The Judgment of Paris (detail)

While there are others like it, there are certain charms to this painting one can only enjoy in person. Cranach painted it on an unusually thick piece of oak that has gone back to its original curvature, as panels tend to do over time. The flat frame around the curved panel creates a quirky and interesting viewing experience. The intimate size of the painting and the precision of its detail are other features one can really only appreciate in the gallery. Apparently the painting is also magnetic to fingers: SAM conservators have had to care for it multiple times after folks put their grubby paws on it. If you feel so compelled, just think: it might be your last opportunity to see the original.

—Jeffrey Carlson, SAM Collections Coordinator

Images: The Judgment of Paris, ca. 1516-1518, Lucas Cranach the Elder (German, Wittenberg, 1472-1553), oil on wood, 25 x 16 1/2 in. Seattle Art Museum, LeRoy M. Backus Collection, 52.38.
Sea Bear Crest Hat

Object of the Week: Sea Bear Crest hat

An encounter with a sea bear would not be easily forgotten. Among the Haida people, oral histories sustain the memory of this imposing, magical spirit, with its origins at the beginning of the world. A hybrid animal with features of the whale and bear, the sea bear had all the subtle swiftness of the whale and the predatory power of the bear, carrying the mass and presence of both. Traversing land and sea freely, it commanded respect in all domains. Rows of intimidating teeth, set in powerful jaws, made it so. On the back of its neck, a dorsal fin gave him stability and agility in the water, and when he emerged from its surface, as we see him do here, whomever he encountered would take notice.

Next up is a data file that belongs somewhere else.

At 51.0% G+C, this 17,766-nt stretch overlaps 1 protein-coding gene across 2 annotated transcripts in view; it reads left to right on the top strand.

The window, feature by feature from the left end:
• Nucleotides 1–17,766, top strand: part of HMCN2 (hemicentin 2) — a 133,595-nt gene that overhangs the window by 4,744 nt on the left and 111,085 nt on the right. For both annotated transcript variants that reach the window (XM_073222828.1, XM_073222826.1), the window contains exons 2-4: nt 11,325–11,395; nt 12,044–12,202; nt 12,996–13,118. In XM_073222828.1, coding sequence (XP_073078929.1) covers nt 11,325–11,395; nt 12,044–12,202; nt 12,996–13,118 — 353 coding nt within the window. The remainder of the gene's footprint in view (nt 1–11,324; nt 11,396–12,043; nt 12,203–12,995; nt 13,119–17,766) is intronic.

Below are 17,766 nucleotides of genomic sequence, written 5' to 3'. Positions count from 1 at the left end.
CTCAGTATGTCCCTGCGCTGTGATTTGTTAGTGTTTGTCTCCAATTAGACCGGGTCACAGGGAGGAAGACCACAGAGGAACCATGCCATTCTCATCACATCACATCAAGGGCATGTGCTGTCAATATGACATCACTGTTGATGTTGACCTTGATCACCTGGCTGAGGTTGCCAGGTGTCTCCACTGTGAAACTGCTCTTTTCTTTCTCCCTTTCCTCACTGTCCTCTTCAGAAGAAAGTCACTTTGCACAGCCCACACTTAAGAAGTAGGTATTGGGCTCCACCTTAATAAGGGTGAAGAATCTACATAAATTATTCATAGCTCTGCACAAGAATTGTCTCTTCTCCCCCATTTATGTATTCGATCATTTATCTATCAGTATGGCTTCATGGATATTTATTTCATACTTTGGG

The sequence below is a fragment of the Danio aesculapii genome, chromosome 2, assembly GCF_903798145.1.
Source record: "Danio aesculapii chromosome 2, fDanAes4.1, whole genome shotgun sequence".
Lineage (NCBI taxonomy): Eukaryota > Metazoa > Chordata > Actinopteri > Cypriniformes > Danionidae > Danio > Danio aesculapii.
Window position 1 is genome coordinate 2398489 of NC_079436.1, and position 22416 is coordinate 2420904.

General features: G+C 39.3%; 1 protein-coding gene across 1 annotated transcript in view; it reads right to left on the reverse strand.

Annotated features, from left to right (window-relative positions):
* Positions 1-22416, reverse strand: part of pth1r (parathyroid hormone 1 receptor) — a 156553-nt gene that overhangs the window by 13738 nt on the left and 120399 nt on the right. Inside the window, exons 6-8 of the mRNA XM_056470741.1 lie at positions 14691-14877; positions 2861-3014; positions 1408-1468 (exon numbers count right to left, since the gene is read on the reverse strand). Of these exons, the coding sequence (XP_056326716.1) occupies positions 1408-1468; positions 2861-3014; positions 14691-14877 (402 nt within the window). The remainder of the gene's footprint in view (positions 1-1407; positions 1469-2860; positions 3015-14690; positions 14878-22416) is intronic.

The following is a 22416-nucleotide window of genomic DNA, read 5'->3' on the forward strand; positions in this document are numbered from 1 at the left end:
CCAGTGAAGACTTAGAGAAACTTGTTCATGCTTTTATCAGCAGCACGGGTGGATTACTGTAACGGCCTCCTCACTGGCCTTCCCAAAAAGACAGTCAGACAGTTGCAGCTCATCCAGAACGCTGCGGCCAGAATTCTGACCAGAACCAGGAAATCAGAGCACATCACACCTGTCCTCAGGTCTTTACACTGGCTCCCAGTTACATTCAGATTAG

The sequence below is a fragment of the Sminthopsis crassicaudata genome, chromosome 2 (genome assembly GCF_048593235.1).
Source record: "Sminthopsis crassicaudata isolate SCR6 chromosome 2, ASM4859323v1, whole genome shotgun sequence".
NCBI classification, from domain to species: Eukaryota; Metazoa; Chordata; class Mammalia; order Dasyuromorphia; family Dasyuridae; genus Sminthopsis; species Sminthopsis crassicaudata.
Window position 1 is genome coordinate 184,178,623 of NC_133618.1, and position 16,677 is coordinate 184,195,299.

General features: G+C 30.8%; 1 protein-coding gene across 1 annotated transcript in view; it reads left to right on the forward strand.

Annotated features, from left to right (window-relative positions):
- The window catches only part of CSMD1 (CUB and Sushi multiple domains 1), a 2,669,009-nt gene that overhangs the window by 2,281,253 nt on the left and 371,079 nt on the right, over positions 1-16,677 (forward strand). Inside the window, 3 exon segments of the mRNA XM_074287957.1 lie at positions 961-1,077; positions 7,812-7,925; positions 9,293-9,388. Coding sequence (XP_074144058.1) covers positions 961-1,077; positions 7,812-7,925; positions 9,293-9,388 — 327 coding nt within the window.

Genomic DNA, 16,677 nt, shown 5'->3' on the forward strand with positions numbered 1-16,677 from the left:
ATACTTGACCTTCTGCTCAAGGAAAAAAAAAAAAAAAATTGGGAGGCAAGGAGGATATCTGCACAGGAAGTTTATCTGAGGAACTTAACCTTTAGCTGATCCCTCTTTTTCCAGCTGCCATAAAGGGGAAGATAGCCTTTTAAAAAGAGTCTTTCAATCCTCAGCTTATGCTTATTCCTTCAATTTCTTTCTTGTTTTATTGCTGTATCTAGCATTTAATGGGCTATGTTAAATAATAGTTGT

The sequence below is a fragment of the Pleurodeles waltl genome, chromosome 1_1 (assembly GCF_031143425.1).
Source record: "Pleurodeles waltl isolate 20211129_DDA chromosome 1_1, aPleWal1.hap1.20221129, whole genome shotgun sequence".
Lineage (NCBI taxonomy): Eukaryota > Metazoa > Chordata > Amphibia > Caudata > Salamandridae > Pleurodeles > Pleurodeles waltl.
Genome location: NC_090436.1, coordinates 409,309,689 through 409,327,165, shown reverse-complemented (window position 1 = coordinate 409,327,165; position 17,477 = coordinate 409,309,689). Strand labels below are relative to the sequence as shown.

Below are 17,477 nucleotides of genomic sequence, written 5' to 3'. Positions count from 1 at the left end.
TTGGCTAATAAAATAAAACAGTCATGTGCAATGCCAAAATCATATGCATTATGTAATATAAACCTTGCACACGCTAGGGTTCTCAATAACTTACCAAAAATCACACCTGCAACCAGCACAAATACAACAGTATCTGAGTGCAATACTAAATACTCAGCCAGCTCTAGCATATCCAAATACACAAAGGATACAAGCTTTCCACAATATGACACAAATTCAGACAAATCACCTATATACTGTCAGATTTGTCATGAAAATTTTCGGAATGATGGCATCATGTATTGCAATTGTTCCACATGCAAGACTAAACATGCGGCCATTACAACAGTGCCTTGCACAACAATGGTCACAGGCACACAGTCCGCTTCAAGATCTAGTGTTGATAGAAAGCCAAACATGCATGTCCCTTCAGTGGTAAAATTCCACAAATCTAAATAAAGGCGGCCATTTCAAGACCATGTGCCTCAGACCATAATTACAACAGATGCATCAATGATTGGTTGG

Before I learned a little bit about this Haida Sea Bear Crest hat, I might have called it (adjective) animated, pointing out that I see a quality of life and energy reflected in it. Turns out that its maker also intended it to be actively (verb) animated, or even danced. It’s a hat, after all, and it was worn as part of a ceremonial costume. The sea bear marked the crest of a particular family or lineage, so displaying it was a show of family pride. Carved wooden hats—for me, even worse to think about wearing something wooden on your head than wearing something wooden on your feet, so gimme clogs—were common in the art of the Northwest Coast Native peoples. In literature, they’re sometimes called “helmets,” and that is maybe a term we would have an easier time connecting to the sea bear.

Sea Bear Crest Hat (detail)

Over 150 years, wear to the paint and wood has made the hat’s features much more quiet than they would have been. Both carving and painted design were meant to contribute to a striking figure. Today, the red pigment that once animated the lips, tongue, and ears of the sea bear is only barely visible. Without looking closely, one might even miss his serious front claws.

Many people have played a part in the life of this piece, from its maker to its performers, and later, collectors. Two figures from this last category are especially significant to us. John H. Hauberg, who donated the piece in December of 1983, has been a hugely influential contributor to SAM. His foundational gifts established the Native art collection as a strength of the museum and placed it on a level of national regard. Interestingly, Hauberg actually acquired the piece from another well-known figure in this corner of the art world: Northwest Modern painter Mark Tobey.

Sea Bear Crest Hat (detail)